It’s vital that both parents and educators learn to understand the different learning styles so as to adapt lessons and home life to the needs of the child in front of them rather than the ‘typical’ child. This is not easy for a standard classroom teacher to do, but as homeschooling parents and tutors, we can offer our children the very best opportunities to learn by adjusting lessons and learning time to suit their needs and their abilities.

It is important to note that many students with SEN are not ‘unable’ to do their work. In fact, many are just as intelligent on a cognitive scale, and some even more so than their neurotypical peers. It’s just a case of finding out how they learn so that we can best embrace that.

A dyslexic student example

Take a dyslexic student, for example. Traditionally, dyslexic students have found reading difficult. For a long time, it was thought that the actual act of reading was hard for dyslexics, but after years of research, it was discovered that many dyslexics suffer from Meares–Irlen Syndrome, a condition that affects the processing of words on a page.

Black decorated letters (even serif fonts like Times New Roman) on a white page can be very challenging, but the simple act of changing the font to a sans-serif font and changing the background colour to one the child is comfortable with can make a world of difference. Equally, learning with phonics and the Latin roots to words has been shown to really improve the spelling issues many dyslexic students face, allowing them to work out the spelling from logical theory.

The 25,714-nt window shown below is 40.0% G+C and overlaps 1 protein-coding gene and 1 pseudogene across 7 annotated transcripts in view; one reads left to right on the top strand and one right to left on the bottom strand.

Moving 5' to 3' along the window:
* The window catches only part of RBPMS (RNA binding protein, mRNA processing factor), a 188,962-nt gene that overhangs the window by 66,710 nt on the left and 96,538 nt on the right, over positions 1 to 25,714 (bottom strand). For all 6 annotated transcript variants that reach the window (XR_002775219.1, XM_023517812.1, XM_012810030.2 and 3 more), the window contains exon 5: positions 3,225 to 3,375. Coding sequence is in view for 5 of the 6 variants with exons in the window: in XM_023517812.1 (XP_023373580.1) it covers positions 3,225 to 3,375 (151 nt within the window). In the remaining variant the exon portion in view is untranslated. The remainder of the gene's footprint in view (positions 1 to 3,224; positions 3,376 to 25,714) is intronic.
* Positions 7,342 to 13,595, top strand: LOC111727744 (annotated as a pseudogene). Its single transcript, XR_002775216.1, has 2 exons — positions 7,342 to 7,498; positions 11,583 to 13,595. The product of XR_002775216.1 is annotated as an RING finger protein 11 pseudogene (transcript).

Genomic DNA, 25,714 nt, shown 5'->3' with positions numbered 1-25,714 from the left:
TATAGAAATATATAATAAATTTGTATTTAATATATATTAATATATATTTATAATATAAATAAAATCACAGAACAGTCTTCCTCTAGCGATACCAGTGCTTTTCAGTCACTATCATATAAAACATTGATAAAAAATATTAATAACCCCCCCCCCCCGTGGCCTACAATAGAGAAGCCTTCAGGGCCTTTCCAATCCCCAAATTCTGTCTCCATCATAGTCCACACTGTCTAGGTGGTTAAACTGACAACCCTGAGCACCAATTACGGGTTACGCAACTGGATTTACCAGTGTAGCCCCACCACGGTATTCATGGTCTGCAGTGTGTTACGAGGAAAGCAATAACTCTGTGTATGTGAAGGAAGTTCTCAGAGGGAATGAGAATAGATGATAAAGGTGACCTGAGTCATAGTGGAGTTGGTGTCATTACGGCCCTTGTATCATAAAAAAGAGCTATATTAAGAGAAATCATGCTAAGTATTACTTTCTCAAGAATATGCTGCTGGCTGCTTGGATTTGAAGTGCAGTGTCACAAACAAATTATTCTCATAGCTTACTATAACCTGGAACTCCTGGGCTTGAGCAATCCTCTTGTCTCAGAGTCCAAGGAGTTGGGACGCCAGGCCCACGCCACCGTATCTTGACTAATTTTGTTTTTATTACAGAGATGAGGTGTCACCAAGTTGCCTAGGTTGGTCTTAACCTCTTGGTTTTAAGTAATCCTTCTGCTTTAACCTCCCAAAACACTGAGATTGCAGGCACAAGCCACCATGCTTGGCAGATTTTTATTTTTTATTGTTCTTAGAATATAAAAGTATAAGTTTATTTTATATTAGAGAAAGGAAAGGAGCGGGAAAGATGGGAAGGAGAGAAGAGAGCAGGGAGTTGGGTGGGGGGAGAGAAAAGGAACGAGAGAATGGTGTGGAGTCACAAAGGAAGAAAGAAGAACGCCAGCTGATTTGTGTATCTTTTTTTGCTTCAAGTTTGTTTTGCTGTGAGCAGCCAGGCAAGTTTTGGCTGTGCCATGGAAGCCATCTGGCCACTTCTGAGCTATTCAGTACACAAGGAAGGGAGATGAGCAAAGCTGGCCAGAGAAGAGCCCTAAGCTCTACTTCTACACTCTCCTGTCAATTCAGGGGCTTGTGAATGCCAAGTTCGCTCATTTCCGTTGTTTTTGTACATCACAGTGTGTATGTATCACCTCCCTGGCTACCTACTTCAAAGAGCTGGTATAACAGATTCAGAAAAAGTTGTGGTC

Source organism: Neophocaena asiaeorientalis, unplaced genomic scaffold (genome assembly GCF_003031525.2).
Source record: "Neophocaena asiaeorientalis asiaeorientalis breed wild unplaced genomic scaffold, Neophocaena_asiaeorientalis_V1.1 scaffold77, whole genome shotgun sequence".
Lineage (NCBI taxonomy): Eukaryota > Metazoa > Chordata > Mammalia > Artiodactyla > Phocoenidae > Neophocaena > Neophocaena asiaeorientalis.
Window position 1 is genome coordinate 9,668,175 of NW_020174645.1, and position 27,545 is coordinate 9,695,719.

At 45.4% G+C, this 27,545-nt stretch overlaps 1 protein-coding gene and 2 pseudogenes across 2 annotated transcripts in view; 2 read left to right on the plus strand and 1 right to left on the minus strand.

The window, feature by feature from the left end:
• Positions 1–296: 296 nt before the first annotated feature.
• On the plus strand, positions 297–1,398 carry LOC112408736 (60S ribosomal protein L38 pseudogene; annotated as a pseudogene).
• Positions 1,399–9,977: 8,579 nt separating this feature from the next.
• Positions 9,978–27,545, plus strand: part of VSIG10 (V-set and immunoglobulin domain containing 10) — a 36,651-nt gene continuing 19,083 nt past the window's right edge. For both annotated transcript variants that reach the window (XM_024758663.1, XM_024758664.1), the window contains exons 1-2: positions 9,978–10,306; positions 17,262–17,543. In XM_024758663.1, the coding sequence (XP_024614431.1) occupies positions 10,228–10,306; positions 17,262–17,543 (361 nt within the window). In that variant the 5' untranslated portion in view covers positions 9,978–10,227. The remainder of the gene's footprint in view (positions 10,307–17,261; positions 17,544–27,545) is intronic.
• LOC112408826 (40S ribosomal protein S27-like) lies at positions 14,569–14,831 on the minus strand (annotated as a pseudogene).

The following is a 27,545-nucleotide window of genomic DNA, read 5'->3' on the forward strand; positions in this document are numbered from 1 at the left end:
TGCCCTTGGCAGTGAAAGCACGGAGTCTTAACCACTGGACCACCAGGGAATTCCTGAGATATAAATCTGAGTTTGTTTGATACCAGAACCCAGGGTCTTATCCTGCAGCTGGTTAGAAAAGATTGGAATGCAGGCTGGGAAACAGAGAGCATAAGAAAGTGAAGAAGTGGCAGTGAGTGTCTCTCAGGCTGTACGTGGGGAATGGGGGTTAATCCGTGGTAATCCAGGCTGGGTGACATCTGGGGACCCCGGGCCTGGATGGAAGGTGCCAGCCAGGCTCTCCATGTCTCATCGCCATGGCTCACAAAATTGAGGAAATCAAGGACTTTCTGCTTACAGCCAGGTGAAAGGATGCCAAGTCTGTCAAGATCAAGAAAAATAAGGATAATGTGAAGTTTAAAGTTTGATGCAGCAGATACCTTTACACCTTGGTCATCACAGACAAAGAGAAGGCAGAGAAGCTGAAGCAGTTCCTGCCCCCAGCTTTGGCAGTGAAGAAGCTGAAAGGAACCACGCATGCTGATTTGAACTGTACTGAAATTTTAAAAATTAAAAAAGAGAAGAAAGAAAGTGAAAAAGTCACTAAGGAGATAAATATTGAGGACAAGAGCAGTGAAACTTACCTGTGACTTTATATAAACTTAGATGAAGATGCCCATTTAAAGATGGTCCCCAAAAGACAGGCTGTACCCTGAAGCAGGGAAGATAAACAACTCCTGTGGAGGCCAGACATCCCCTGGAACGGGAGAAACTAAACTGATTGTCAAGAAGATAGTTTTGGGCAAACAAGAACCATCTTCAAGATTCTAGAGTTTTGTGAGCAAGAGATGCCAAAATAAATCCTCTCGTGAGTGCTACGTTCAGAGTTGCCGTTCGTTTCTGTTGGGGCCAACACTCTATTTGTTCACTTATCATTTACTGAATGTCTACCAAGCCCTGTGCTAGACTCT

Oliver Twist novel
Black font on a light background with dense paragraphs (Oliver Twist), is difficult for students with dyslexia.

Many dyslexic students are much better at processing images and auditory learning and, as tutors, we can use this to our advantage by using video and audiobooks to help the child access learning.

With both the language and processing difficulties of the average dyslexic student, simple changes in the way we approach learning can mean the difference between a child who is chronically undermotivated and has low self-esteem, and a child who is supported with their learning, their abilities, and has access to materials in a way that works for them.

For all SEN students, there is a way to help them learn. While schools may prefer to go down the route of trying to make them learn the school way, as tutors, we prefer to take the approach of helping the student to find their own way of learning and using that to get the best out of them.

Toe by Toe
Toe By Toe is a small book designed for anyone who finds reading difficult.

The four broad areas of SEN

When thinking about SEN from an educational aspect, there are four main areas that educators will consider. These areas are the parts of a child’s life that will be impacted the most by their specific learning differences and educational need. They include:

In broad terms, all students will have some kind of special educational need or requirement. All children and all people are different; we have different interests and different strengths. When we do the work to recognise those strengths and work with them, we can have a big impact on both our lives and the lives of our students.

What has been your experience embracing the way your child learns to help them achieve?

We would love to hear about it on our Facebook page. Alternatively, feel free to get in touch with us to speak to one of our education specialists and find out how an experienced Bright Heart special needs tutor could help embrace your child’s unique learning style.